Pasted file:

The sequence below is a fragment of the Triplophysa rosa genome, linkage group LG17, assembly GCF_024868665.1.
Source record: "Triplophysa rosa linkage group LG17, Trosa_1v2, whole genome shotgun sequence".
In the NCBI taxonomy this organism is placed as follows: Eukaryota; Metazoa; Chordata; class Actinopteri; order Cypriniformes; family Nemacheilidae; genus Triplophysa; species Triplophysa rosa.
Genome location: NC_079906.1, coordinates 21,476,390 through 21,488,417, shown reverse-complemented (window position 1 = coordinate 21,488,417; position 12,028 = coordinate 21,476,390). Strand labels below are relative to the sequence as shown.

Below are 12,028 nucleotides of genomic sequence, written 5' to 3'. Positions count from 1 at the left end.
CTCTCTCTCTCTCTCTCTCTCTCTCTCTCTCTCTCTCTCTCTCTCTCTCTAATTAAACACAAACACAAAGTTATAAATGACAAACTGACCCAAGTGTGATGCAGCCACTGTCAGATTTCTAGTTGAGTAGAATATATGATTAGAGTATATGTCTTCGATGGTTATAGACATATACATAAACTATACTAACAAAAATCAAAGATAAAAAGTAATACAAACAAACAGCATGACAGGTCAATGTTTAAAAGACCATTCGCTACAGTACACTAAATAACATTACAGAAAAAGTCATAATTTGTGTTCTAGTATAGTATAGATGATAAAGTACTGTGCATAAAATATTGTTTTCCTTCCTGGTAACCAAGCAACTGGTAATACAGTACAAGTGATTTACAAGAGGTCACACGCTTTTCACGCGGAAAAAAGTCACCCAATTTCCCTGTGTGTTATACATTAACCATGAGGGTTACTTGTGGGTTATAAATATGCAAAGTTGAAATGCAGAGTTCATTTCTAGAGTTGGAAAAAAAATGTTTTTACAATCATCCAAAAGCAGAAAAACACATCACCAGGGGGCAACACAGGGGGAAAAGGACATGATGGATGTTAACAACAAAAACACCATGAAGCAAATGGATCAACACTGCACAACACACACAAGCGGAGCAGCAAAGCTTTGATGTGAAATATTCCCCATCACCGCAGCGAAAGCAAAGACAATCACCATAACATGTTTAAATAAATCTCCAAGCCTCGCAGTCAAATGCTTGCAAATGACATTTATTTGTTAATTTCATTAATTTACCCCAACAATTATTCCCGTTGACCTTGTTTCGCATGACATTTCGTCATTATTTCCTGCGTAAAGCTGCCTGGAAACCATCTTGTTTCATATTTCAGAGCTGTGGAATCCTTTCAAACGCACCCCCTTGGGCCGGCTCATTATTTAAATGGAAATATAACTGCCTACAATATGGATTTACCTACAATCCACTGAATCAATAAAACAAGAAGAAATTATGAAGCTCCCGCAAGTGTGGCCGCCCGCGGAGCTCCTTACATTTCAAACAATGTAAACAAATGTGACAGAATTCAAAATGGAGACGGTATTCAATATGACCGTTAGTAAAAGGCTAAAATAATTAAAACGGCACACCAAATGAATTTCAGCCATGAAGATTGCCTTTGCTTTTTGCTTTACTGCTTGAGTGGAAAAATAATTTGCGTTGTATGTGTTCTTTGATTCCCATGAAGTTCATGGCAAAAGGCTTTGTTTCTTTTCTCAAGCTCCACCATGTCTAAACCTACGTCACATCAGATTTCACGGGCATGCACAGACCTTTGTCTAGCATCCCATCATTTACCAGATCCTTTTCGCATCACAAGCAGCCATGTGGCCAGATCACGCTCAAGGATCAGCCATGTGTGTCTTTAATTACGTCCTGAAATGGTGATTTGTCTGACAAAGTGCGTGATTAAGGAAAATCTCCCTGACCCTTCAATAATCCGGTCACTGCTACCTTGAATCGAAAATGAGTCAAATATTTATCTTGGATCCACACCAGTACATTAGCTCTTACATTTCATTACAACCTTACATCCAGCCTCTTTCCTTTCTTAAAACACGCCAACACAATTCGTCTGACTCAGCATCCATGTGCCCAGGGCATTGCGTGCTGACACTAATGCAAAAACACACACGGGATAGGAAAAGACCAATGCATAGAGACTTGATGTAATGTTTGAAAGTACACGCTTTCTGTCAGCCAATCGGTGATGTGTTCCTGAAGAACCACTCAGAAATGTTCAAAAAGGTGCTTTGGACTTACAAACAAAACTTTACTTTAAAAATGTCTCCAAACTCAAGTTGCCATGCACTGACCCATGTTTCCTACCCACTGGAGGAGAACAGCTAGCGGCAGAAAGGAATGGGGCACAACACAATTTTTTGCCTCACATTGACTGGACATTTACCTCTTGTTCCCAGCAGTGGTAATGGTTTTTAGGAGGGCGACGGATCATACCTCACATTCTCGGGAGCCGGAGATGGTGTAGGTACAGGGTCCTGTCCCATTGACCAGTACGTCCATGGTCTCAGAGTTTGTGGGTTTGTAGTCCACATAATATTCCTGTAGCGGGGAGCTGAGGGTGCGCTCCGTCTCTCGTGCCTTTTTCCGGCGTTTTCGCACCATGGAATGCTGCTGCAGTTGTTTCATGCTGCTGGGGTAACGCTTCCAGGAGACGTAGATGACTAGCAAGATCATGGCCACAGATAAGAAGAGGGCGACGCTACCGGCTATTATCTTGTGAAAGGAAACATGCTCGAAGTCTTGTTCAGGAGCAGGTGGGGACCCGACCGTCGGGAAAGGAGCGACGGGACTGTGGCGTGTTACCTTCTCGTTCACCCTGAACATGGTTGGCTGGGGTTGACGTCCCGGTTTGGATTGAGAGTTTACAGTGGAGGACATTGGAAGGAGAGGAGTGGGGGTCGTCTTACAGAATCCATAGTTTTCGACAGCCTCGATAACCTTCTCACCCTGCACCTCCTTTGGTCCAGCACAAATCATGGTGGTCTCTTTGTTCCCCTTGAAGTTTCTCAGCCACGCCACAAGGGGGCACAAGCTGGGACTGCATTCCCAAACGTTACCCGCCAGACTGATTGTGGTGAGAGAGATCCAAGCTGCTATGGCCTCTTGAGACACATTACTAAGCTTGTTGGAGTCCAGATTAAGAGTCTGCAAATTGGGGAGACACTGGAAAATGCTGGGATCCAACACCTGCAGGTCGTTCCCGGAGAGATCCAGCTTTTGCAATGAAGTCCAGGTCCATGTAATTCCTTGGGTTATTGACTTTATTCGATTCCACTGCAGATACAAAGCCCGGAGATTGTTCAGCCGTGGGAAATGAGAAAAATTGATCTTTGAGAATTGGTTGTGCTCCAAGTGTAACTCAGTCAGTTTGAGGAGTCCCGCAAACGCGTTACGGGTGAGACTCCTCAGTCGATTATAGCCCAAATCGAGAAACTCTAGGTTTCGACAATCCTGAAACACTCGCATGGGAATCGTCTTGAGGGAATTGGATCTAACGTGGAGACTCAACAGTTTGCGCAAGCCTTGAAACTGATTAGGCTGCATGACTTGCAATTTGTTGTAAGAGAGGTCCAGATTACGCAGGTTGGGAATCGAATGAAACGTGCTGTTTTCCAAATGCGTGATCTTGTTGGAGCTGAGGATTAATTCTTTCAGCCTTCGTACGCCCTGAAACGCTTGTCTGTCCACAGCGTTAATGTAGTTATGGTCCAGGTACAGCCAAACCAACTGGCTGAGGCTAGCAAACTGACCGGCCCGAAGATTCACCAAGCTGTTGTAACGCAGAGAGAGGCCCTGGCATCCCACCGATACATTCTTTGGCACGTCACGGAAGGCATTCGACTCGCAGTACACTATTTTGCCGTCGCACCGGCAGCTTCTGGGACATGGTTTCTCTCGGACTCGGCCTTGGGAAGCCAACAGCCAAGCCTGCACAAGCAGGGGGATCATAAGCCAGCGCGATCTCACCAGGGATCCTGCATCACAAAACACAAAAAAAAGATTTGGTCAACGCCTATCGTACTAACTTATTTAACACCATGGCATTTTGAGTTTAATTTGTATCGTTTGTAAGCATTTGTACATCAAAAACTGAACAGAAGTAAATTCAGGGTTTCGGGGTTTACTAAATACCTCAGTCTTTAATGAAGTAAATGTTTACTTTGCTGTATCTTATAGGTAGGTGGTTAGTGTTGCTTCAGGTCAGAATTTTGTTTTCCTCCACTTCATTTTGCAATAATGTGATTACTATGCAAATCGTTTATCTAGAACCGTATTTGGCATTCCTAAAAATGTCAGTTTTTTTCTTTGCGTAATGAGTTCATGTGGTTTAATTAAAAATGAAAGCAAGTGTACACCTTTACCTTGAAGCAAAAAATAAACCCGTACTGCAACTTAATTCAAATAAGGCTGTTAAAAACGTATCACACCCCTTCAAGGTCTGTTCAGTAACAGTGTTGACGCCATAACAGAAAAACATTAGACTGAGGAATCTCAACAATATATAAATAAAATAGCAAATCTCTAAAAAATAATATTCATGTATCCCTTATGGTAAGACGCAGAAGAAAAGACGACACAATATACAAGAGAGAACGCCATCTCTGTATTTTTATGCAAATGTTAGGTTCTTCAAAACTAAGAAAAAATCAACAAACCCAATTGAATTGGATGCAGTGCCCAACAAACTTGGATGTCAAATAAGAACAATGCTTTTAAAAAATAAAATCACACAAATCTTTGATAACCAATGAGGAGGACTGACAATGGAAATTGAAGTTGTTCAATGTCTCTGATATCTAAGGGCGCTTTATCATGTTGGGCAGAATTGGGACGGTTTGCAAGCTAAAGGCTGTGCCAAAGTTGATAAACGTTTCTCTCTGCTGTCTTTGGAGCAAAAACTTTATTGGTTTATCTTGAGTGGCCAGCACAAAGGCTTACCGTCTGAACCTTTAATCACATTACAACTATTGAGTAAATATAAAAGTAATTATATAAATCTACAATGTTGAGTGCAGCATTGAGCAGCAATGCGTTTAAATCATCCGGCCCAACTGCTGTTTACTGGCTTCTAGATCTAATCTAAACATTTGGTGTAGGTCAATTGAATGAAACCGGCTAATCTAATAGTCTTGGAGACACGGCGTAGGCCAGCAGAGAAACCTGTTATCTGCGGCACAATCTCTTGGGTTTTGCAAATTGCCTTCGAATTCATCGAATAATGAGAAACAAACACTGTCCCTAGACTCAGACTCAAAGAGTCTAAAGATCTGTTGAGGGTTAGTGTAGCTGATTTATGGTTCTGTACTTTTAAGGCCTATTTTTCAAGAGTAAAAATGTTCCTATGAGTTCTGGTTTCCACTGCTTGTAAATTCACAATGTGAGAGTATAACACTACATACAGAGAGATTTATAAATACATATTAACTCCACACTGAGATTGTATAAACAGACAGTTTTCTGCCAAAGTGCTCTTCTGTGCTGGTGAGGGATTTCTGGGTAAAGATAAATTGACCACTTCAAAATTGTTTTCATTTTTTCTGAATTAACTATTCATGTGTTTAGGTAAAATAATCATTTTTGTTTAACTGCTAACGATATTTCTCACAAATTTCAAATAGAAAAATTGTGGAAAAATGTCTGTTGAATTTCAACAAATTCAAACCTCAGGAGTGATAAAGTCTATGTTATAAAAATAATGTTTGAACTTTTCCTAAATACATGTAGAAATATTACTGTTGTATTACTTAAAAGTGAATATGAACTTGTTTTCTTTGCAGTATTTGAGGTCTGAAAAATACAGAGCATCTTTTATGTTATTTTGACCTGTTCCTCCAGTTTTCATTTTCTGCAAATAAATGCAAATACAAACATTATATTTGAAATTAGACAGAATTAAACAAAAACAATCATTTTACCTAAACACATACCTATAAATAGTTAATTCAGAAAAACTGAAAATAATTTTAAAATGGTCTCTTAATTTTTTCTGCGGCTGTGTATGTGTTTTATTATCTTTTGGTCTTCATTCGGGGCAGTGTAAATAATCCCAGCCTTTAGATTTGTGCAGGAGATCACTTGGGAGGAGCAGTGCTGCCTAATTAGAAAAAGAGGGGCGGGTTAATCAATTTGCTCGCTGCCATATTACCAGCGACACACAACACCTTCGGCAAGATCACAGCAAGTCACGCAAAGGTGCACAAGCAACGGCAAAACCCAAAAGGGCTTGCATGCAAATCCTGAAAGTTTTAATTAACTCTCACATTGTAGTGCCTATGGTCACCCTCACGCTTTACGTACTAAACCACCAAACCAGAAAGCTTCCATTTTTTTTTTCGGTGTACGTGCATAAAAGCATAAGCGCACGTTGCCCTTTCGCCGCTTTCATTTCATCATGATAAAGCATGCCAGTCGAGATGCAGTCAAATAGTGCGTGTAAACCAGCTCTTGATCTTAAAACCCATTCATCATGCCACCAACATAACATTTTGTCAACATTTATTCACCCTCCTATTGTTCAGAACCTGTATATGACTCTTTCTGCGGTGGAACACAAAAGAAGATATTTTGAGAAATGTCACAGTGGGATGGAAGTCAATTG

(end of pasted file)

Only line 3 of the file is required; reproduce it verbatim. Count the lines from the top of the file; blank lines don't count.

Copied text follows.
In the NCBI taxonomy this organism is placed as follows: Eukaryota; Metazoa; Chordata; class Actinopteri; order Cypriniformes; family Nemacheilidae; genus Triplophysa; species Triplophysa rosa.